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Newsletter 14th February 2005's Weekly Swine Industry Newsletter's Weekly Swine Industry Newsletter
Monday 14th February 2005
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Welcome to this weeks newsletter

* News Overview (link to ALL this weeks news)

We start this week in the US, where Glen Grimes and Ron Plain report that pork product prices were mixed for the week but held up relatively well for the size of the slaughter. The report says there is a need to continue to reduce the breeding herd 1-2% annually to keep pace with the long term demand growth of 1.5% a year, however the figures suggest the herd is expanding slowly.
     Even though the US packer capacity is expected to increase by late 2005, with the current record high hog prices, 2005 pork production could rise to more than the industry can process, reports the Pork Checkoff. However, they suggest that it looks like the pork industry probably is okay on capacity for this fall, even though there is going to be some days when that is challenged.
     In his latest Outlook report, Chris Hurt, Extension Economist at Purdue University, indicates that it's going to be another great hog year in 2005, or at least that is the initial outlook. The two big reasons analyst missed the outlook a year ago were the dramatic reduction in feed costs after March of 2004 and the strength of pork demand. Pork supplies rose by 3 percent yet prices were an amazing 33 percent higher. Therefore, to suggest the market can repeat an extraordinary 2004 may be skating on thin ice, but that is the best forecast at this point.

In 2004, the US pork industry sold more than $2 billion worth and more than 1 million metric tons of pork and pork variety meat products to export markets for the first time. With the release of December statistics by the USDA, the US Meat Export Federation (USMEF) reports that U.S. pork (including variety meat) exports to countries around the world totaled $2.227 billion in 2004, which, according to USMEF, is more than half a billion dollars more than the value of U.S. pork exported in 2003.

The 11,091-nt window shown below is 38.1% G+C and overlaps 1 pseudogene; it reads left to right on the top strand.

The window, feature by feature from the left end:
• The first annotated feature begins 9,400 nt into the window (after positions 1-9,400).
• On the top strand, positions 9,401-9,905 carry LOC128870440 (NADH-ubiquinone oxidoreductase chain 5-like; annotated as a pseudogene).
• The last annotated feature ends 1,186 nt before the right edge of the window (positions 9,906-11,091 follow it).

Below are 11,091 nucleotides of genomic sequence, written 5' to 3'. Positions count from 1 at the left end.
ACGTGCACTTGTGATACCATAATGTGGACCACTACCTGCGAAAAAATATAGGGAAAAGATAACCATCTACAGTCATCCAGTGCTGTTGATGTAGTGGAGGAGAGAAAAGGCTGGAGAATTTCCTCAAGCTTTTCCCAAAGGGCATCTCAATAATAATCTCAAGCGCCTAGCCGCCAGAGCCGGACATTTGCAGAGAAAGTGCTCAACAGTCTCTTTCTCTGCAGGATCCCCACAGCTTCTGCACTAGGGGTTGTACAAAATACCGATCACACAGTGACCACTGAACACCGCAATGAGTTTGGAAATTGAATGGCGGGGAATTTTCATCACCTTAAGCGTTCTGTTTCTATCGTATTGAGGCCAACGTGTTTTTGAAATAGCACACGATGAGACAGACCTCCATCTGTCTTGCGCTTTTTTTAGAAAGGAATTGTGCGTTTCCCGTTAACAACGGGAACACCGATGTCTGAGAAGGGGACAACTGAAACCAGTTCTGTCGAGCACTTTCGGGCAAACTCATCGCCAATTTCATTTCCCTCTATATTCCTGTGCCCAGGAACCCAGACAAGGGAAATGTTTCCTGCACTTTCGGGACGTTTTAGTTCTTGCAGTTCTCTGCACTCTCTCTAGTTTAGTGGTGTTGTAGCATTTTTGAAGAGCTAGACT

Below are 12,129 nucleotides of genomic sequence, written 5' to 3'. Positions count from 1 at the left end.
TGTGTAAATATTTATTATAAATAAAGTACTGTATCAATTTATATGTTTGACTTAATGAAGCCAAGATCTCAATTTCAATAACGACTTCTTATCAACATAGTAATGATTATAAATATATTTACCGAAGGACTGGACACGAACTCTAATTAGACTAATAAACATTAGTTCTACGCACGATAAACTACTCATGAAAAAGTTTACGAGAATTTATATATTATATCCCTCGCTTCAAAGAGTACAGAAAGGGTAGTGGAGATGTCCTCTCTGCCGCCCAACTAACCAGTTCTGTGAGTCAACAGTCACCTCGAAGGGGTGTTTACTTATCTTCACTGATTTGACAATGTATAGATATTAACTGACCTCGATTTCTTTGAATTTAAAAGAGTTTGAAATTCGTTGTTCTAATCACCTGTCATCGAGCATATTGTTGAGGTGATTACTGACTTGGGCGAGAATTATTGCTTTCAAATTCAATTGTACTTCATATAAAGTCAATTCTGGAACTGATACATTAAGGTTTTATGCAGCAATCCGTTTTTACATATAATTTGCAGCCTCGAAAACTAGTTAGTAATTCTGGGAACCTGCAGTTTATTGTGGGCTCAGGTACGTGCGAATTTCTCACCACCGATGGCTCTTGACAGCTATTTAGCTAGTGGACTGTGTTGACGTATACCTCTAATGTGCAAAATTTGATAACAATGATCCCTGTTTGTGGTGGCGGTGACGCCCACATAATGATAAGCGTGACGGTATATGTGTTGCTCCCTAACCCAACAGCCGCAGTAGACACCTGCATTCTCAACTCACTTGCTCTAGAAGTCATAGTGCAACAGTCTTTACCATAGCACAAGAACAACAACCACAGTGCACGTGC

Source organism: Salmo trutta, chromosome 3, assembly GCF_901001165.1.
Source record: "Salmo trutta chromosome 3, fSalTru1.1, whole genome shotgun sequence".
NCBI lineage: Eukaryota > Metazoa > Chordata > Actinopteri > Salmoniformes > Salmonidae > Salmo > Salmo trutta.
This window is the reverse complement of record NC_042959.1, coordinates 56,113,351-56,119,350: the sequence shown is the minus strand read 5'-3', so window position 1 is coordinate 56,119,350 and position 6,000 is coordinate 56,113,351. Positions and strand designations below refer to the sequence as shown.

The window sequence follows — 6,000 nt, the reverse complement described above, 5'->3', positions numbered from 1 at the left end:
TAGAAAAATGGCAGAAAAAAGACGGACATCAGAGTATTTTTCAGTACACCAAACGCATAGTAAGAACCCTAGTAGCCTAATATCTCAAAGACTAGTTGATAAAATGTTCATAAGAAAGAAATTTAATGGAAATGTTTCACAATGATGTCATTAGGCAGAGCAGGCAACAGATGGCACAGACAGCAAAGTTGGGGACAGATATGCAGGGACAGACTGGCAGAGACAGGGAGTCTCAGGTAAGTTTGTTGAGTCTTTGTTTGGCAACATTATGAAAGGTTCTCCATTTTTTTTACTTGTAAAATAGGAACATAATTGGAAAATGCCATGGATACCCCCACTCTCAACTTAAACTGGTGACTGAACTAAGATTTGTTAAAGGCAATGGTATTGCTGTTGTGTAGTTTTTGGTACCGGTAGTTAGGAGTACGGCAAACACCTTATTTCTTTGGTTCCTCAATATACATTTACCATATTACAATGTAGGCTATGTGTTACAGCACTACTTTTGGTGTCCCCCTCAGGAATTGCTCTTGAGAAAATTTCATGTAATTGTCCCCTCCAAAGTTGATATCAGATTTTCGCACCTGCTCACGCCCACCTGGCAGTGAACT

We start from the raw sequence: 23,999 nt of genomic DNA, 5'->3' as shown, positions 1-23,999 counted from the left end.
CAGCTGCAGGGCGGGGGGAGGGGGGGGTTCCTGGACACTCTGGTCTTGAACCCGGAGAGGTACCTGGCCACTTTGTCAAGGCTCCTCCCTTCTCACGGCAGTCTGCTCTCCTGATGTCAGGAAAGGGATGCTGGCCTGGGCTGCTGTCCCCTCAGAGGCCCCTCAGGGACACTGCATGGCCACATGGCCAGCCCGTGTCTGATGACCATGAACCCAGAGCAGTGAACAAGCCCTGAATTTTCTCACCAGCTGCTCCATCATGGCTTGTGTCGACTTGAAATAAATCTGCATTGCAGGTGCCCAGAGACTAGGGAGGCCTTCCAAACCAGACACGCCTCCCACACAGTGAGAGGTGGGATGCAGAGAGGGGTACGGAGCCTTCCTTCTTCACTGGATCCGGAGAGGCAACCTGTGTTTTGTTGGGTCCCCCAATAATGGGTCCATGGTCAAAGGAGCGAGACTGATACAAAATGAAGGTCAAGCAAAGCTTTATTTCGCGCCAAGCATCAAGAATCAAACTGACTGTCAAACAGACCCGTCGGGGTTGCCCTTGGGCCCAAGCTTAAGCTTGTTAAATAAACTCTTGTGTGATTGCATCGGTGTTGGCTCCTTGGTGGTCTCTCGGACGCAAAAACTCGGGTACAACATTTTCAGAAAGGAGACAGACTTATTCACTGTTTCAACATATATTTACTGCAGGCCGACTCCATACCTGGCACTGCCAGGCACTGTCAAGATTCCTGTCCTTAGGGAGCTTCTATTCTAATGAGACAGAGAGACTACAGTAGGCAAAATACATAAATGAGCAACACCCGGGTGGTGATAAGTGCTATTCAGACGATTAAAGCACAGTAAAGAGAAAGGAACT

In Georgia, the state Senate on Thursday overwhelmingly backed a plan to shield animal rendering plants from being sued for being a nuisance. On a vote of 50-4, the Senate added the plants - which have triggered lawsuits and citizen complaints in several parts of the state - to a long list of farming interests already protected under Georgia law.

In Canada, the Manitoba Pork Council says the Canadian swine industry's defense in the countervail and antidumping action, initiated by the NPPC, continues to gain strength. If the US International Trade Commission determines imported Canadian pigs are not harming the US industry, the antidumping duties will be eliminated and duties already collected will be refunded. Given the strength of the US hog market at present Manitoba Pork Council Chair Karl Kynoch says Canada's position is looking better and better.

Canada's pork industry expects to have a protocol in place by spring seeding to help swine producers calculate the number of greenhouse gas reduction credits their farms could be eligible to trade, reports Farmscape. A pork technical working group, chaired by Alberta Agriculture, Food and Rural Development, began developing a systems based greenhouse gas quantification protocol last April.

JSR Genetics, JSR Healthbred - Genetics you can trust
JSR Genetics, JSR Healthbred - Genetics you can trust

In the UK, pork fans would pay 5% more on their weekly grocery bills if pigs were raised to better welfare standards, according to a study of 2000 Northern Irish households. The study also found that over half of respondents believed welfare issues were not adequately publicised. That would mean an extra £1/week on an average shopping bill of £40, said author Catherine Glass, who produced the study for the Department of Agriculture.

Lack of confidence in the viability of the pig sector has hit investment, says a wide-ranging survey into research and development by industry leaders. Researchers for BPEX, MLC and the NPA received 50% of responses from pig producers with the balance from allied trades. Over 60% of the producers polled quoted production costs of between 91-110p/kg deadweight.

Britian's first manure driven power station is facing closure despite generating enough electricity for 1,000 homes from little more than cowpats. The project, which has won several environmental awards, was funded partly by the taxpayer but was forced into administration after the German company that built the plant went bust. The plant was also facing a £250,000 bill to contain unpleasant smells seeping from its giant slurry pit.

Significant saving in interest charges should be possible if the Rural Payments Agency achieves its objective of making the new single farm payment available in Euros. At a recent DEFRA briefing, the RPA revealed that it is seeking permission from Brussels for farmers to receive their SFPs either in sterling or in euros.
     It is hoped this will be approved in time for 2005 payments. "Once in place, farmers will then have the opportunity to take out euro-loans from their banks without any exchange rate risk," said Barclays agricultural policy director Euryn Jones.

Northern Ireland is now the benchmark for the rest of the United Kingdom in the campaign to reduce Salmonella levels in pigmeat by 50 per cent over the coming five years, Farming Life learned yesterday. The driving force behind this initiative is a Salmonella testing campaign which was launched in 2003.